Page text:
Connecting a switch

I'm going to reply to this post with actual question, because it contains images and forum does not allow to post them at first :)

I'm IT guy with school based electronics background, so forgive me for this dum question.

In book "Getting started with Arduino" found a picture how a button should be connected.

Wiring diagram I suppose is like this:

I understand that positive output cannot be directly connected to input pin, because it would cause high current and short circuit (I = U/R = 5/very low wire resistance). So suitable load or resistor is placed, to limit current.

But why it is connected in separate branch to the ground and not in same line to input like this:

Those two schematics are not the same. In the correct one the input pin is connected to ground through a resistor. When the switch is closed it is connected to 5V and the resistor is connected across the 5V.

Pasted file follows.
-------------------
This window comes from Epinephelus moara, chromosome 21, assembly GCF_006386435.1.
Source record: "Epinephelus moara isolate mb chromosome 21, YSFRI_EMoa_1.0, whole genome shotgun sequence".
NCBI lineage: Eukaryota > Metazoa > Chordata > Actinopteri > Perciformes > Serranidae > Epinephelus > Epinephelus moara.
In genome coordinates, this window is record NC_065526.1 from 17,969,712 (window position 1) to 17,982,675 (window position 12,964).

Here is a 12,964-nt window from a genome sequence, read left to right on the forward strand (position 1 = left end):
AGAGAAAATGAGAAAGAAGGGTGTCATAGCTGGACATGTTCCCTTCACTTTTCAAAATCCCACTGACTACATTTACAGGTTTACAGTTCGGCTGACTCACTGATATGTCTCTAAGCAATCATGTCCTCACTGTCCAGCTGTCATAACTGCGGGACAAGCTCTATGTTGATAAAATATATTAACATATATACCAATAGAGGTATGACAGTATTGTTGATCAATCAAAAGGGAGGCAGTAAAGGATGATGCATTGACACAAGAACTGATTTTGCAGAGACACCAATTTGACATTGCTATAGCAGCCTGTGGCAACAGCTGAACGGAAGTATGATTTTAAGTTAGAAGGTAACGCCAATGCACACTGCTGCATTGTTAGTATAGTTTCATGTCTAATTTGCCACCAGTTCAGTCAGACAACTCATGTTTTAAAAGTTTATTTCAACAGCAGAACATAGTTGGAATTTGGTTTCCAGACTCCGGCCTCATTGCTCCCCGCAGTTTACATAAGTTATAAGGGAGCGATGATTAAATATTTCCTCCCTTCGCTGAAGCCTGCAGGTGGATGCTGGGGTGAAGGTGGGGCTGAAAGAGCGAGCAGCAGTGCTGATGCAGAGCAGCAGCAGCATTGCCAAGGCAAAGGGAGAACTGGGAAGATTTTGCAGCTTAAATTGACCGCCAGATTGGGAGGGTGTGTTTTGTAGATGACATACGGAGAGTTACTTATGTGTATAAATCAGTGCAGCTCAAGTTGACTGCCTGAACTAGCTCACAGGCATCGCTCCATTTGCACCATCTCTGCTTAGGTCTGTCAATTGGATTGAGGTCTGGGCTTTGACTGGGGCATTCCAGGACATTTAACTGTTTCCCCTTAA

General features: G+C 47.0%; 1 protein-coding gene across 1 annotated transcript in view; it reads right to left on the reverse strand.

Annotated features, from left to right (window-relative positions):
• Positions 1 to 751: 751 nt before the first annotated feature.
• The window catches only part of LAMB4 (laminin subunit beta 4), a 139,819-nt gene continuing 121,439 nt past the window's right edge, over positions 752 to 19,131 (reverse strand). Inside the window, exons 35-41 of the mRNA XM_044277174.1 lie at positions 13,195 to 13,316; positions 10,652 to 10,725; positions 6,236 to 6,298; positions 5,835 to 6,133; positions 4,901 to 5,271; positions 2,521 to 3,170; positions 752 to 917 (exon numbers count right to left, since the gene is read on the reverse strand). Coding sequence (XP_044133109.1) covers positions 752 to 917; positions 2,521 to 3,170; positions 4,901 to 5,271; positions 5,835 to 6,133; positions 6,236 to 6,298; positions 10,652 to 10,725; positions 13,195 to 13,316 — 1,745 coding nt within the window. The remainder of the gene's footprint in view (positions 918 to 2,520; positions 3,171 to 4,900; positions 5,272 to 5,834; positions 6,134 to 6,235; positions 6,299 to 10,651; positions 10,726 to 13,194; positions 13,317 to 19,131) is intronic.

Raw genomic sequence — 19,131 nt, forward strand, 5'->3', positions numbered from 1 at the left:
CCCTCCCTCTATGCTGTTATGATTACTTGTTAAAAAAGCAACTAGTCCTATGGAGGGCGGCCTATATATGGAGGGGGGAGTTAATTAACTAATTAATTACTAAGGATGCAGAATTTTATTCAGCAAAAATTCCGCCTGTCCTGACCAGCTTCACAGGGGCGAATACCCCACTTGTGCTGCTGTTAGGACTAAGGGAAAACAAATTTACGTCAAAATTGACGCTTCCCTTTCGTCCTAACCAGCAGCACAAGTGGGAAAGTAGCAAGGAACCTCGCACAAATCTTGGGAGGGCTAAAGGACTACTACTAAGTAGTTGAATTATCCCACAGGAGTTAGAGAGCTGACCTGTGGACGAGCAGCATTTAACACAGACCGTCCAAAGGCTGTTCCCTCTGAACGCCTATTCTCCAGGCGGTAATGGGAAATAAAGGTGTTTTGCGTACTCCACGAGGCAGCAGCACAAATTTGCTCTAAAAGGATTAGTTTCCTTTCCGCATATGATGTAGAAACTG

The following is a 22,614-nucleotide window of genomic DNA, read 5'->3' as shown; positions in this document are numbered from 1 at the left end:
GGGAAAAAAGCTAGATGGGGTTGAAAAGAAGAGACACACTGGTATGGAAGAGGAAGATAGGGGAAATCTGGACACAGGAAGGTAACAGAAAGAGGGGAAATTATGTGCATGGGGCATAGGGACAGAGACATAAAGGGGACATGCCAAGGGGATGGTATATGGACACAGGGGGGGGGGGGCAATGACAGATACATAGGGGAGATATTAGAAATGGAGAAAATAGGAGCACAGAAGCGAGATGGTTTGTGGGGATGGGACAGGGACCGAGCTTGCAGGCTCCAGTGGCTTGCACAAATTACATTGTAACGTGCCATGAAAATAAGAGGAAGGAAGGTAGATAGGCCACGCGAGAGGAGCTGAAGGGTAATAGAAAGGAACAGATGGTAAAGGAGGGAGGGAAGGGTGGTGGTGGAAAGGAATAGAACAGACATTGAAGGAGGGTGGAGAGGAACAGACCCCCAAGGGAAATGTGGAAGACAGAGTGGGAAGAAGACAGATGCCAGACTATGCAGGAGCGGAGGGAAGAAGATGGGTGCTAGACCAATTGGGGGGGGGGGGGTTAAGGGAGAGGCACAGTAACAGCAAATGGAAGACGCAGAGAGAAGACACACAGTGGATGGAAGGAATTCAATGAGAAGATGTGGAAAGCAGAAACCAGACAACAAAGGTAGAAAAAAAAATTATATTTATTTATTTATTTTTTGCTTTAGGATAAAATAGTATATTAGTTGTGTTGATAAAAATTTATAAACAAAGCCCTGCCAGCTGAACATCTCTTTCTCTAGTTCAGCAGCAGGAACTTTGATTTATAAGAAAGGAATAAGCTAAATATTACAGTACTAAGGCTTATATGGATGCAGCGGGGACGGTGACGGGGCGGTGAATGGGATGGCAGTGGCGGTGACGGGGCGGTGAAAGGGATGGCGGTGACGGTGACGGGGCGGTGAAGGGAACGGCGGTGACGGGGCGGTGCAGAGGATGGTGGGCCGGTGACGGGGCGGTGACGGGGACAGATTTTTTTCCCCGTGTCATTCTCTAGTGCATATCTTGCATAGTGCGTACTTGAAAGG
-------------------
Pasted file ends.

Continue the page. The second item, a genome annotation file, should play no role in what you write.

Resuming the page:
In the second diagram the input is left floating when not connected to 5v.


Good question no doubt about it. The arduino’s inputs can float unless they are set to a logic high or low so the swith example fixes that by forcing the input to be high or low.

But you can use a method like yours, but without the resistor even, if you connect the input pin 7 to ground through the switch but only if you add the line of code:

pinMode(7, INPUT);
digitalWrite(7, HIGH); // ← extra line

You have to have this in your setup and you only have to run it once in your program. This tells the arduino to internally tie the input pin high.

Hope this helps.


Forgive me if I'm blunt?

I understand that positive output cannot be directly connected to input pin, because it would cause high current...

Ummm... no. That shows that you DON'T understand.

As long as the pin has not been configured as an output, it will present a large resistance, little current will flow through it whether you connect it to 5v or to ground.

More at...

... and pages linked to it.

Thank you all for answers. Grumpy_Mike's tutorial was very helpful. Still reading other references on pull up / down resistors.

tkbyd my mistake was that I've imagined 5V output and 7 pin input as positive / negative terminals of a battery, now its more clear to me.